Review | Finding Jade, Mary Jennifer Payne

27393009Finding Jade is a fun YA fantasy about twins with powers who are called Seers. The heroine is a teenage girl Jasmine whose twin sister Jade mysteriously disappeared when they were kids. When she starts at a new school that turns out to be a training ground for up-and-coming Seers, she learns about her special powers, and is given the opportunity to rescue her twin from The-Place-in-Between where demons dwell. There are also beings called Protectors who are tasked with caring for Seers (somewhat like Giles’ role in Buffy the Vampire Slayer). 

The mythology around Seers/Protectors/demons is kept pretty simple, which I liked. Many fantasy books have a tendency to overcomplicate the mythology (see: Divergent), but Payne gives us just enough information to know the roles these beings play in the story. Unfortunately, Payne may have gone a bit too far in terms of giving us too little information to latch on to. To be honest, I’m a bit muddled on the powers Seers have — they’re descendants of witches but don’t really do magic spells. Or Jasmine’s friend Raphael says Seers are stronger and faster than average but Jasmine seems pretty average physically. I’m also not clear on exactly what the demons want and why they’re moving into the human realm (to take over the world? Why?). But I figure these will be revealed in future books.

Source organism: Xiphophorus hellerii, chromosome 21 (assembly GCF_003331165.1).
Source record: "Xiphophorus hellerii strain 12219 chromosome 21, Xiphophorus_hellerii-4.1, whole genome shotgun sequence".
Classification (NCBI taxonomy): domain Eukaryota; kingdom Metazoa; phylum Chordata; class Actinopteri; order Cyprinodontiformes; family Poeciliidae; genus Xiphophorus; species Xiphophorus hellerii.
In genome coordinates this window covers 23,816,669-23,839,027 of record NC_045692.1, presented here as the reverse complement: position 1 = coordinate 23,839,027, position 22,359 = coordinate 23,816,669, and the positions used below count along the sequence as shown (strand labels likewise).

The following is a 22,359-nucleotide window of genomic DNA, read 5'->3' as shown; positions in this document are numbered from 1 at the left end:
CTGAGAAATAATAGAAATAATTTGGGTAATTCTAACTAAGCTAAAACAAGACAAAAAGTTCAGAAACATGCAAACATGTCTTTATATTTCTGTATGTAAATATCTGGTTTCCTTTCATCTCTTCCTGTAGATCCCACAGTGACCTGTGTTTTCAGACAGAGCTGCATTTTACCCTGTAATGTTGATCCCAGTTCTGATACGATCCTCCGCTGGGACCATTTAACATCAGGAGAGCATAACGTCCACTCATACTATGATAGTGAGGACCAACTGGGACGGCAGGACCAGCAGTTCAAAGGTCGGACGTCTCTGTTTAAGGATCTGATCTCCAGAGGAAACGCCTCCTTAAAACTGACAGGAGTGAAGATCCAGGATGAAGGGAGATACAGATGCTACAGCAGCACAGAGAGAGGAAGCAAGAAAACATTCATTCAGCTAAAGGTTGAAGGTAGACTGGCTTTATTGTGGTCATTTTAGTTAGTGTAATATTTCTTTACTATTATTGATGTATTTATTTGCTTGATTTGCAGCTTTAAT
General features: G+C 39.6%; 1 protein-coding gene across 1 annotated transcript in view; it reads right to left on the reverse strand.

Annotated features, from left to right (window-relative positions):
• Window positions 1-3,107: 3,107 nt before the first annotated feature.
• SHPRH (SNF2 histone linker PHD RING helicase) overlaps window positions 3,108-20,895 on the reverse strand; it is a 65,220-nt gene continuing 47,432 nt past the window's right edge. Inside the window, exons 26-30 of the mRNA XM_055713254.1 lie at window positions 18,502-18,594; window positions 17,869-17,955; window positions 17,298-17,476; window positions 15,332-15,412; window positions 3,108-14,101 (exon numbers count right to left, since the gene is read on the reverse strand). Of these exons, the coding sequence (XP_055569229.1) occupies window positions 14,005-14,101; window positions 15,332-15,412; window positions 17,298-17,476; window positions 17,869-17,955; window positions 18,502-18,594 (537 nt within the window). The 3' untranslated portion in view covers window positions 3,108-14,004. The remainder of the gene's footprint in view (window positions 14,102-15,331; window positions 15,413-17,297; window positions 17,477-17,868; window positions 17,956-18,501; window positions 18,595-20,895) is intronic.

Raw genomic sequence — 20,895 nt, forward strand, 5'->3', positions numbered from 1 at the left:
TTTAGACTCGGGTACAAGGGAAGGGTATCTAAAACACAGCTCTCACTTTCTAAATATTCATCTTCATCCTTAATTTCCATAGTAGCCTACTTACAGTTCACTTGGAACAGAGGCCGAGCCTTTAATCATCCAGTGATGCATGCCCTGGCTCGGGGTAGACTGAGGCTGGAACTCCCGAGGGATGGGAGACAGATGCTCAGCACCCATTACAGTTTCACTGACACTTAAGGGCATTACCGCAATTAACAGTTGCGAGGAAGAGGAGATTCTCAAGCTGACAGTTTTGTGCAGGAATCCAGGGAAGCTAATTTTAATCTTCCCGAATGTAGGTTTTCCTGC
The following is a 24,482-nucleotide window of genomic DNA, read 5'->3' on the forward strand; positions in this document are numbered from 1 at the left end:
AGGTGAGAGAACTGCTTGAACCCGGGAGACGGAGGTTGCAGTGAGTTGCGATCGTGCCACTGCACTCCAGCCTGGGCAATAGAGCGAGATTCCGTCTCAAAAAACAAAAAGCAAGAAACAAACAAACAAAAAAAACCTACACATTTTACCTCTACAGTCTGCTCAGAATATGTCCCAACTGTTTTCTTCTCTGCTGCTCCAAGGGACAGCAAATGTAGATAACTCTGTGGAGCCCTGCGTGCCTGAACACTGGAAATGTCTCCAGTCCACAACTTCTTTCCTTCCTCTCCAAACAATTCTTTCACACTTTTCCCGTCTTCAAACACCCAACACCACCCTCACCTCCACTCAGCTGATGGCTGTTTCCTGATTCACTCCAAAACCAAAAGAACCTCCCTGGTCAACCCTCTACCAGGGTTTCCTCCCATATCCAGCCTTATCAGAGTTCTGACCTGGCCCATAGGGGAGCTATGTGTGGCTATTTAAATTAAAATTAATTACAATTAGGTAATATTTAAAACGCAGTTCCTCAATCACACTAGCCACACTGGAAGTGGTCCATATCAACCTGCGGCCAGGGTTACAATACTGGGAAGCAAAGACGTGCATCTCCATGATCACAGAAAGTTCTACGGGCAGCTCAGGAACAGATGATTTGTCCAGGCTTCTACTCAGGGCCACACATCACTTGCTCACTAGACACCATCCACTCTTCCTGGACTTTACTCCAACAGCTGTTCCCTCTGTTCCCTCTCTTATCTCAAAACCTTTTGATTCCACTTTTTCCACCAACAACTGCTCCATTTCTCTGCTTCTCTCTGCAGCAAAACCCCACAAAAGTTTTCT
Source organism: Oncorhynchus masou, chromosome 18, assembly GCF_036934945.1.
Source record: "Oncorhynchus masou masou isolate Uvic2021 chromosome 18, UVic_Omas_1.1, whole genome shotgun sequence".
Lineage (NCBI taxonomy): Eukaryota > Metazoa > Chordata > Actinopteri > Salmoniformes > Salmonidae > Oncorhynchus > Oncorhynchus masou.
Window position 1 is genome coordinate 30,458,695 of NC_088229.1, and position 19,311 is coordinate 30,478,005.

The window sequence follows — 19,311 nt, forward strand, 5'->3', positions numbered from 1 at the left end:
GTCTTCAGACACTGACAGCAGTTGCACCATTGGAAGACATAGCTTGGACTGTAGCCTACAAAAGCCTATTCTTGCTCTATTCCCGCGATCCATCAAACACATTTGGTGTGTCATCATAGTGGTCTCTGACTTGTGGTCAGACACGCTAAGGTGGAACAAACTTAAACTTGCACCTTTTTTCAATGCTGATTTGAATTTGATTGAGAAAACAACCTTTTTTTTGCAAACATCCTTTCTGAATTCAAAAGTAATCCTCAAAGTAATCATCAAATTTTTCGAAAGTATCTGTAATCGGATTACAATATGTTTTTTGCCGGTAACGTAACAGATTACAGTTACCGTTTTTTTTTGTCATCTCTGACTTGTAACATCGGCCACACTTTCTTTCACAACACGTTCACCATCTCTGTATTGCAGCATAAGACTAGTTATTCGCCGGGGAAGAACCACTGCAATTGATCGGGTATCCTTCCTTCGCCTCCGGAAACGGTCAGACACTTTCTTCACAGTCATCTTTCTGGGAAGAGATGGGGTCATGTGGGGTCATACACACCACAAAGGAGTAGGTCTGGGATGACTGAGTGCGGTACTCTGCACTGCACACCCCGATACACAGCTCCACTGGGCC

Finding Jade is a short book so some things resolve pretty quickly, which is great for pacing, but also at times, conveniently. For example, Jasmine has just found out she’s a Seer, is given the most basic overview of her powers, yet is sent to fight demons without any prior training. Then somehow, she is able to defeat a demon at the first try. It isn’t even that she’s a Chosen One or particularly brilliant (thank goodness!); it’s just that she is somehow able to do it. Because powers.

Finally, climate change keeps being brought up in the story, which is interesting because it’s relevant, especially the pieces of dialogue around terrorism and refugees and shutting down borders. But I’m not quite sure how it fits in with the main plot about the battle between Seers and demons in the Place-in-Between to find and save Jade. Will the Seers develop the power to reverse climate change? Will it be revealed that demons are actually behind the humans who want to enforce borders at the expense of refugee lives? Or is the climate change bit just a part of their reality and has nothing to do with Seer powers? The third option is how it seems in this book, so we’ll have to wait for future titles. There’s a time traveling element to the Place-in-Between, and if climate change is as key to the plot as it seems, I suppose there may have been an environmental message as well in the challenges Jasmine and the other Seers faced in the Place-in-Between. (e.g. The plague is caused by poor hygiene and the environment, and during the war, gas masks were required.) But the connection, if it was intentional, was a bit too subtle and at first, I didn’t realize it and wondered how the climate change aspect connected at all to the Place-in-Between.

Still, Finding Jade is a quick and fun read. I’m a bit confused about some of the elements, which don’t seem to fit together quite yet, but overall, I’m interested to see how these questions play out in future books. It’s an intriguing start to a series, and I’d recommend this for younger readers / pre-teens.

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Thank you to Dundurn Press for an advance reading copy of this book in exchange for an honest review.